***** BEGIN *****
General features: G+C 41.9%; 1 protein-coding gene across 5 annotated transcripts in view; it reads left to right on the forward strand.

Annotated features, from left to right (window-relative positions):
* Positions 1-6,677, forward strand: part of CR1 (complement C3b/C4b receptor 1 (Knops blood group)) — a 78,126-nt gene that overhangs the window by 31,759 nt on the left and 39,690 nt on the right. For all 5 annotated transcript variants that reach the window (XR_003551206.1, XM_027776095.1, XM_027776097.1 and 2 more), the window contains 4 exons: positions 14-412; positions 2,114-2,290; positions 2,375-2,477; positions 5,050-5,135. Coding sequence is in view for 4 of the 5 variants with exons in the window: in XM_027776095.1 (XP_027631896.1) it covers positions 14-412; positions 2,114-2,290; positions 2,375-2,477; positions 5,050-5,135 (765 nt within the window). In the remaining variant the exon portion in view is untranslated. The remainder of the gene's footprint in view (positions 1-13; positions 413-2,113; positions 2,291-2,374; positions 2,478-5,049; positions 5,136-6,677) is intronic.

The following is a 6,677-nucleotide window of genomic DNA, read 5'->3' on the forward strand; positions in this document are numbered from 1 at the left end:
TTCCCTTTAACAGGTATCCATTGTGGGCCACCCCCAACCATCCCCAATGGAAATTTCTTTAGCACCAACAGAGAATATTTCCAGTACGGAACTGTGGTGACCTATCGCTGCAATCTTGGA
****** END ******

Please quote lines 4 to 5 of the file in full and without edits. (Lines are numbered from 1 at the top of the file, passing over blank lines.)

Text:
The following is a 6,677-nucleotide window of genomic DNA, read 5'->3' on the forward strand; positions in this document are numbered from 1 at the left end:
TTCCCTTTAACAGGTATCCATTGTGGGCCACCCCCAACCATCCCCAATGGAAATTTCTTTAGCACCAACAGAGAATATTTCCAGTACGGAACTGTGGTGACCTATCGCTGCAATCTTGGA